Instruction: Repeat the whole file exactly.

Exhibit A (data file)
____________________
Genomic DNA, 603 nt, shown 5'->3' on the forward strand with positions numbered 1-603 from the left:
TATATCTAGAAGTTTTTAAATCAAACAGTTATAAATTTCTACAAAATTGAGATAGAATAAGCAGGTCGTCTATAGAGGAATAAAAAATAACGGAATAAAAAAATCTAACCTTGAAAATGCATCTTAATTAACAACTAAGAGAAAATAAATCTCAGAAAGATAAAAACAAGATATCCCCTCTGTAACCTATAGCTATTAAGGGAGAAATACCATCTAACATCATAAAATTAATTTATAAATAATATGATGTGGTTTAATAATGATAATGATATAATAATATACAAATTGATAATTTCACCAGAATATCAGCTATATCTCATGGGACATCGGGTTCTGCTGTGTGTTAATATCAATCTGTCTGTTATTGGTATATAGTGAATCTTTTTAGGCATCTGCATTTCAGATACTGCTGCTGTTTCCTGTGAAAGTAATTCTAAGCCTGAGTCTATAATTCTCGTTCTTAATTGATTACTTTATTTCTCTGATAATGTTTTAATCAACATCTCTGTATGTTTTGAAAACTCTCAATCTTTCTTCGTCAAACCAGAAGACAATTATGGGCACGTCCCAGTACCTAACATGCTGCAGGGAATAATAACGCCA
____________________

Genomic DNA, 603 nt, shown 5'->3' on the forward strand with positions numbered 1-603 from the left:
TATATCTAGAAGTTTTTAAATCAAACAGTTATAAATTTCTACAAAATTGAGATAGAATAAGCAGGTCGTCTATAGAGGAATAAAAAATAACGGAATAAAAAAATCTAACCTTGAAAATGCATCTTAATTAACAACTAAGAGAAAATAAATCTCAGAAAGATAAAAACAAGATATCCCCTCTGTAACCTATAGCTATTAAGGGAGAAATACCATCTAACATCATAAAATTAATTTATAAATAATATGATGTGGTTTAATAATGATAATGATATAATAATATACAAATTGATAATTTCACCAGAATATCAGCTATATCTCATGGGACATCGGGTTCTGCTGTGTGTTAATATCAATCTGTCTGTTATTGGTATATAGTGAATCTTTTTAGGCATCTGCATTTCAGATACTGCTGCTGTTTCCTGTGAAAGTAATTCTAAGCCTGAGTCTATAATTCTCGTTCTTAATTGATTACTTTATTTCTCTGATAATGTTTTAATCAACATCTCTGTATGTTTTGAAAACTCTCAATCTTTCTTCGTCAAACCAGAAGACAATTATGGGCACGTCCCAGTACCTAACATGCTGCAGGGAATAATAACGCCA